We've managed to get our hands on the new Adidas Predator Malice Control SG: Ice Yellow/Cream White/Trace Royal boots, and here's what we thought of them.
Not as bright as some of the boots’ cousins, these boots are by far subtler than , some of Adidas’ previous releases. Each boot features colours of the LGBTQ flag in more subdued fashion to what we’re probably used to.
No stranger to playing with a pair of rainbow laces I was more than happy to wear these boots, regardless of their message.
The boots are really easy on the eye, the white blends really nicely into colour. Like previous Predator Malice’s, these boots have asymmetrical lacing that opens up the surface area for kicking.
On the upper of the boots over the toes, there is thin layers of raised dots that give you increased control when kicking the ball in wet conditions. Thest raised dots, like the boots’ colours, are really subtle and aren’t that noticeable to the naked eye.
Having been brought up on Adidas boots, I was really excited to see how these top of the range Predator’s would perform out on the pitch.
What I noticed first of all was how light my feet felt after I put the boots on. Sometimes you feel like you’re running through water, so it was refreshing to feel like I could change direction and speed with ease.
This would have been helped a lot by the sprintframe technology that Adidas have used. Raising the heel by 10mm means that you’re nearly always ready to start sprinting.
Also, the Speed Traxion stud alignment meant that my bodyweight was distributed more evenly, allowing me to change direction much easier. I can imagine that this will be extremely helpful when Autumn really kicks in and I’m playing on bogs rather than pristine grass.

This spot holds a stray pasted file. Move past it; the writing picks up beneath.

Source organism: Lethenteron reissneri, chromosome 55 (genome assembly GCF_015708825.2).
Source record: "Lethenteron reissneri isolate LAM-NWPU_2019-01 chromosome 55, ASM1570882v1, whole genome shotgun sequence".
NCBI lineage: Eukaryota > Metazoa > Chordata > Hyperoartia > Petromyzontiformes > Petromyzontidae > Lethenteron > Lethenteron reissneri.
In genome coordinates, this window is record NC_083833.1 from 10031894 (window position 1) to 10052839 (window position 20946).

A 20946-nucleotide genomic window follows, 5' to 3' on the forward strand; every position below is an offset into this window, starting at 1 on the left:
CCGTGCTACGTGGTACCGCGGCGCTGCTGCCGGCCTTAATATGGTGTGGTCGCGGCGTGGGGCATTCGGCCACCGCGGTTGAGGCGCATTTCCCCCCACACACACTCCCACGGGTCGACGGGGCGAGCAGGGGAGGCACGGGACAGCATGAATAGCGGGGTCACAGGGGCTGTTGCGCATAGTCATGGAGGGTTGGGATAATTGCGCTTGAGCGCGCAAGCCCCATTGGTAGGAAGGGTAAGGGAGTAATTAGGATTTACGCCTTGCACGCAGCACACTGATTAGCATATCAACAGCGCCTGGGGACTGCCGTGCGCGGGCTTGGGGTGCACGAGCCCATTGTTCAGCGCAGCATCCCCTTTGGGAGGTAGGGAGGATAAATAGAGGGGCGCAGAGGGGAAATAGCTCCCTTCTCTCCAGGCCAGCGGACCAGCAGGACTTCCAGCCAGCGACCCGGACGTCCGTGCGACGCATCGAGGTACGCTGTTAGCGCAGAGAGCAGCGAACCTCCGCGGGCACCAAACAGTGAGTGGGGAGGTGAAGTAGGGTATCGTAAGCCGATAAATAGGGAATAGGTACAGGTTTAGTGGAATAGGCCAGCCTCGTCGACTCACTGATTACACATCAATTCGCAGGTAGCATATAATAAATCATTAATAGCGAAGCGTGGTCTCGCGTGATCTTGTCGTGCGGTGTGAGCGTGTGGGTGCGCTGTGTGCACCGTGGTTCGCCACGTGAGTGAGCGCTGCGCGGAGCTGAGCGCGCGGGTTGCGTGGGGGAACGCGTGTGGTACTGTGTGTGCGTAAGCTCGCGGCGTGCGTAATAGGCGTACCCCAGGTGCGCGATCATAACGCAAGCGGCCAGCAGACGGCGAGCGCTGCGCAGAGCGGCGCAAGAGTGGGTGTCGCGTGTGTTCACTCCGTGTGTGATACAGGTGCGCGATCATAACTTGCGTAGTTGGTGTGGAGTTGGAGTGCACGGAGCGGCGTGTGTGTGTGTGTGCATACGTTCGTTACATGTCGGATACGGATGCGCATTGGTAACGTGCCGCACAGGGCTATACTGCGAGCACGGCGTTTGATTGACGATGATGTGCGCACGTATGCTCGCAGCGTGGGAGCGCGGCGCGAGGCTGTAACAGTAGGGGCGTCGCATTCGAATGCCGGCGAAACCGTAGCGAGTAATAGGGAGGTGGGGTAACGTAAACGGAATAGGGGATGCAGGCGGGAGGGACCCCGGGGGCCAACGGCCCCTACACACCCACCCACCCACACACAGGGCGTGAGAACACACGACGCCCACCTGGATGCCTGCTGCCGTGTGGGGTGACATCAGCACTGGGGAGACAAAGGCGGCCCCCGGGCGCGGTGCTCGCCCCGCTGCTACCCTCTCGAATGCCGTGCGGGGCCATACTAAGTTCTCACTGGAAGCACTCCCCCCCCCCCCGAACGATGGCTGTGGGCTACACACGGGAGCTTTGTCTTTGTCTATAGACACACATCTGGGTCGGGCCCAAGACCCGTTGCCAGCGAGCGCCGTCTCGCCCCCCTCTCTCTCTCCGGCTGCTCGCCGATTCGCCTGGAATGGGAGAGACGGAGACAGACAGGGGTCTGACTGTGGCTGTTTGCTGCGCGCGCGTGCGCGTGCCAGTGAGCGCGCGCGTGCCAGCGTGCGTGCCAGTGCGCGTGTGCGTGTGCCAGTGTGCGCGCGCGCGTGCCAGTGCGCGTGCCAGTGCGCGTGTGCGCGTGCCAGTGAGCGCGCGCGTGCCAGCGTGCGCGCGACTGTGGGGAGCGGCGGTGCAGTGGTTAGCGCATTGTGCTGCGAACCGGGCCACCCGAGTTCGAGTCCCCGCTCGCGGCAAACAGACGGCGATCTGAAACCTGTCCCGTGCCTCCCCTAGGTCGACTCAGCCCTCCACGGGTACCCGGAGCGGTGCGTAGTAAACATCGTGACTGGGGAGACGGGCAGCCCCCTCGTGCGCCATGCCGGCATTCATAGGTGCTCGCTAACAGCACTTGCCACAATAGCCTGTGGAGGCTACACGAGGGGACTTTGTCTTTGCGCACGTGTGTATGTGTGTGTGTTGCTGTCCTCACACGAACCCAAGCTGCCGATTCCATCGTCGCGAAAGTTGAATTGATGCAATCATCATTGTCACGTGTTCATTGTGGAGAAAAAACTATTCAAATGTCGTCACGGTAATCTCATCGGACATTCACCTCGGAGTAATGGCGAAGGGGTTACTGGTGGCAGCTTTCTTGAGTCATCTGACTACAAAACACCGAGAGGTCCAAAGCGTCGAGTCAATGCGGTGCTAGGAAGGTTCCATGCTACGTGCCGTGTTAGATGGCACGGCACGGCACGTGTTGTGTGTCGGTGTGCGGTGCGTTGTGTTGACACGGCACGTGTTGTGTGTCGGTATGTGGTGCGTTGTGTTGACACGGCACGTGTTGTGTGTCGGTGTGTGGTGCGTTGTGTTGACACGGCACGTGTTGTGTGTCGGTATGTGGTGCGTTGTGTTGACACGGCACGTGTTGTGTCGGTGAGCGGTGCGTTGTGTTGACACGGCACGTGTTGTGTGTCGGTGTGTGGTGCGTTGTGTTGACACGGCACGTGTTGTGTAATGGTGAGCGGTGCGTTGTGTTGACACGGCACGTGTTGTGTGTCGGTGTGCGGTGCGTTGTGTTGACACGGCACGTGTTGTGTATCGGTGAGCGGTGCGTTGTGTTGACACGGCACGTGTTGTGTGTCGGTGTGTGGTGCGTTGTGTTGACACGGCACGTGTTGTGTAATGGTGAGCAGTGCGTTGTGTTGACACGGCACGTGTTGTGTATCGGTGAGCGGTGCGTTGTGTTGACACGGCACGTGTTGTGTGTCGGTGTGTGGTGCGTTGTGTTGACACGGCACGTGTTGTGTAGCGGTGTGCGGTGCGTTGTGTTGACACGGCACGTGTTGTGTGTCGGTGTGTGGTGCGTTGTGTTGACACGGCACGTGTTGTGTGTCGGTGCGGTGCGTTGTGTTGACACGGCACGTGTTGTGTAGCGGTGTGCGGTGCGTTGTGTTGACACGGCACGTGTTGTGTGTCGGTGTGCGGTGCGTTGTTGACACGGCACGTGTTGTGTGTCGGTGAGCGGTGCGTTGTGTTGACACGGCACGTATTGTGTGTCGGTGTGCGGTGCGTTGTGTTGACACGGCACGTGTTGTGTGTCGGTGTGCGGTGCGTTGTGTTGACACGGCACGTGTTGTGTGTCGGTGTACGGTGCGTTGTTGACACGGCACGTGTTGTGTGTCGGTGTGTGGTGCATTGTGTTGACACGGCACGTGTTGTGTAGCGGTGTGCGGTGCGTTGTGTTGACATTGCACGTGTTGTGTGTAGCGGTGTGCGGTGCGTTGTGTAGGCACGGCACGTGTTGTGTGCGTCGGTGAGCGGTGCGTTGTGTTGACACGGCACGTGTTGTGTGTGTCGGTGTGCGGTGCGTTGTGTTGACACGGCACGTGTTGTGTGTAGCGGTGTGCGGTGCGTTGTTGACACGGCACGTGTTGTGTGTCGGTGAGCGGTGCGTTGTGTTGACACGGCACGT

Whilst not a regular kicker of the ball, I took the boots down to my local rugby club to give some kicking a go. Where I was surprised by feel that I got for the ball through the upper of the boot.
I felt that I got a lot of control when kicking from ball in hand. As much as my kicks weren’t the greatest, I felt like the added traction given to me from the raised dots on the top of the boot meant that there was less chance of scuffing the ball.
Fitting comfortably around your feet, it feels like you’re wearing a pair of socks rather than a pair of boots. This is aided by the sole being made from cushioned waffle foam offering both comfort and stability when running.
Only drawback that I had was that I could only wear the one pair of socks, which just made things a bit uncomfortable at times, especially on my heal.
There was very little stability in my opinion around the ankle area. It just felt that you were at risk of rolling your ankle whenever you quickly changed direction, which is a concern. In addition to this, at the heal, the boot goes quite high on your achilles which I found quite uncomfortable at times.
After testing these boots it is fair to say that they were really comfortable, dependable, good-looking and, well, a really good pair of boots. Adidas’ marketing talk about the sprintframe and speedtraxion technology might not just be talk after all.
Adidas seem to have done it again and stayed ahead of the curve with some class rugby boots. Problem is all this tech and boot performance comes with a £180 price tag, deals are readily available on the boots though, so don't expect to pay this much now.
Definitely made for an outside back who is more likely to be earning all the cash anyway the Predator Malice Control are probably worth the money, but cheaper versions are available.